30 Rock (season 1)
The first season of the television comedy series 30 Rock originally aired between October 11, 2006 and April 26, 2007 on NBC in the United States. The season was produced by Broadway Video, Little Stranger and NBC Universal, and the executive producers were series creator Tina Fey, Lorne Michaels, Joann Alfano, Marci Klein, and David Miner.
The series focuses on TGS with Tracy Jordan, a fictional sketch comedy series, and its head writer Liz Lemon, portrayed by Fey, as she juggles her job and her personal life. The season consisted of 21 episodes; 19 episodes were approximately 22 minutes long, and the other two episodes were approximately 26 minutes long due to NBC "supersizing" those episodes. The season moved timeslots three times during its run. The first four episodes aired on Wednesdays at 8:00 pm, the next thirteen episodes aired on Thursdays at 9:30 pm, and the final four episodes aired on Thursdays at 9:00 pm.
The season received generally favorable reviews, and was nominated for ten Emmy Awards: six Primetime Emmy Awards and four Creative Arts Emmy Awards. Despite critical success, the series struggled in the ratings, and the first season averaged 5.8 million viewers for all 21 episodes. The 30 Rock first season DVD box set was released on September 4, 2007 in Region 1 format, and was released on March 17, 2008 in Region 2 format.
The season begins with the introduction of Liz Lemon, the head writer of The Girlie Show, a live sketch comedy series which airs on NBC. When The Girlie Show's network executive Gary dies, Jack Donaghy replaces him. Jack, the head of east coast television and microwave oven programming, makes many changes to The Girlie Show, including adding Tracy Jordan (Tracy Morgan), a loose cannon movie star, to the show's cast and changing the title of The Girlie Show to TGS with Tracy Jordan. Various story arcs are explored, including the rivalry between Tracy and Jenna Maroney (Jane Krakowski), Liz's relationships with Dennis Duffy (Dean Winters) and Floyd Debarber (Jason Sudeikis) and Jack's relationship with Phoebe (Emily Mortimer). Most importantly, the relationship between Jack and Liz develops as he offers to be her mentor, which becomes the anchor of the show. A few minor story arcs are carried over into season two, including Cerie Xerox's (Katrina Bowden) ongoing engagement to the unseen character Aris and Pete Hornberger (Scott Adsit) living with Liz to deal with his marital problems with his wife, Paula Hornberger (later seen in "Greenzo" played by Paula Pell).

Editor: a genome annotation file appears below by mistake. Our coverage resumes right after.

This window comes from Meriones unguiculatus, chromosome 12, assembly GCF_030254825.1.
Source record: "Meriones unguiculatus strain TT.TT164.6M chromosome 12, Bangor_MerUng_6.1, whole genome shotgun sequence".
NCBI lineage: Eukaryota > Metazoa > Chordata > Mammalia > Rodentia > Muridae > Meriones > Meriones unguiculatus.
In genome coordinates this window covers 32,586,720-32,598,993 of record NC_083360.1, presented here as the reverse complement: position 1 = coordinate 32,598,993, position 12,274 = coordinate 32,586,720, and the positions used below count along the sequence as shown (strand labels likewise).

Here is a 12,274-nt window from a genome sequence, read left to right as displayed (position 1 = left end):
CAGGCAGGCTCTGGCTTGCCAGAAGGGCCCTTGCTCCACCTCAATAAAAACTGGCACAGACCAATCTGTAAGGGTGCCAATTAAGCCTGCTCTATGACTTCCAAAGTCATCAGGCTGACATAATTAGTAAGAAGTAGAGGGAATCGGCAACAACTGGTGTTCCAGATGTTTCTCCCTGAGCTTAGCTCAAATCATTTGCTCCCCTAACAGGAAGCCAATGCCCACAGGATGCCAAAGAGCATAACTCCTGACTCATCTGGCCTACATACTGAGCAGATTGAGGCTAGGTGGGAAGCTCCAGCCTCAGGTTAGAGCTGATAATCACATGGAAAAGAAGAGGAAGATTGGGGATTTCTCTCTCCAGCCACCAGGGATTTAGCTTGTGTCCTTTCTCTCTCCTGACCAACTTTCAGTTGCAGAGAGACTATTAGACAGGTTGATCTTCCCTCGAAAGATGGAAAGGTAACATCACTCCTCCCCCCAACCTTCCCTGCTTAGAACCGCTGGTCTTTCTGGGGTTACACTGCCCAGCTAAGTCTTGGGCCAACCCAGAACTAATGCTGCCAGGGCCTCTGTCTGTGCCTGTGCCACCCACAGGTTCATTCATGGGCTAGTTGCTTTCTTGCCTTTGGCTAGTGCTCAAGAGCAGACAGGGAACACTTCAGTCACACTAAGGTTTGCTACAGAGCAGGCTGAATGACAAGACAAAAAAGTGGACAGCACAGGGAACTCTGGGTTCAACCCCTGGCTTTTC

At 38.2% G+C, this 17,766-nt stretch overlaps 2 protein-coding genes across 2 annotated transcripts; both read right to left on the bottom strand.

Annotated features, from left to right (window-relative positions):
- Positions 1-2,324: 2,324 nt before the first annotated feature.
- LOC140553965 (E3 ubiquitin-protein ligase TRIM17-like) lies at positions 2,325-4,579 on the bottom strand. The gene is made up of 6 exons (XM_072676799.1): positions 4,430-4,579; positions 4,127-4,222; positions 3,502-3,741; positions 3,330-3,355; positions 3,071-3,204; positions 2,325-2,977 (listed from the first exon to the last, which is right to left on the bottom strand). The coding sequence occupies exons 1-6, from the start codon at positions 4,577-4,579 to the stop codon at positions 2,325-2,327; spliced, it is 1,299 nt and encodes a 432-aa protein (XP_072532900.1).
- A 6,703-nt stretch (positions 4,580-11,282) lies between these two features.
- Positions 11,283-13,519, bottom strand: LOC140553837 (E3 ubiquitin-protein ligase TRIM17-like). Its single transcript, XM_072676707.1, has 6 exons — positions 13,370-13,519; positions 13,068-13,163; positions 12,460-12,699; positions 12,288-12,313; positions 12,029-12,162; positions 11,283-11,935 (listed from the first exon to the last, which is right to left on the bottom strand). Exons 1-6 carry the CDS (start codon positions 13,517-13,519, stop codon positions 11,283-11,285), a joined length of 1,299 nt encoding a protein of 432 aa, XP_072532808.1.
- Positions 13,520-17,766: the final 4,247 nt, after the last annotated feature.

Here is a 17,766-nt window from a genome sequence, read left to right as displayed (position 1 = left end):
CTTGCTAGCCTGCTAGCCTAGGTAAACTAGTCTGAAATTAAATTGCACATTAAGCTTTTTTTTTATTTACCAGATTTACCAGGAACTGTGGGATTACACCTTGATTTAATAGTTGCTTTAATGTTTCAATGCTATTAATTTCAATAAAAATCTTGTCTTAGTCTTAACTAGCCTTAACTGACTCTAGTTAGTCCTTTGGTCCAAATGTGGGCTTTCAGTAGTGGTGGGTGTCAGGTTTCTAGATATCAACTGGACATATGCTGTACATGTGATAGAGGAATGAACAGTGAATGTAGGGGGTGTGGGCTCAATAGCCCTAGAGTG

The season was produced by Broadway Video, Little Stranger, Inc. and NBCUniversal and aired on NBC in the United States. The executive producers were creator Tina Fey, Lorne Michaels, Joann Alfano, Marci Klein and David Miner, with Brett Baer, Dave Finkel, Jack Burditt, and John Riggi acting as co-executive producers. Robert Carlock acted as co-executive producer from the episode "Pilot" until the episode "Black Tie." Carlock was then credited as an executive producer, starting with the episode "Up All Night" onwards, except for the episode "The C Word" which was aired out of production order. Producers for the season were music composer Jeff Richmond and Jerry Kupfer, with Irene Burns, Matt Hubbard and Diana Schmidt acting as co-producers.
There were eight different directors throughout the season. The staff writers were Tina Fey, John Riggi, Robert Carlock, Jack Burditt, Dave Finkel, Brett Baer, co-producer Matthew Hubbard and Kay Cannon who all wrote, or co-wrote at least two episodes. Daisy Gardner, who co-wrote the episode "The Source Awards" with Robert Carlock, was a guest writer. Those who directed more than one episode were supervising producer Adam Bernstein, Gail Mancuso, Don Scardino, Michael Engler, and Beth McCarthy. There were three directors who only directed one episode each throughout the season; they were Juan J. Campanella, Scott Ellis, and Dennie Gordon. Fey and Carlock acted as the show runners for the season.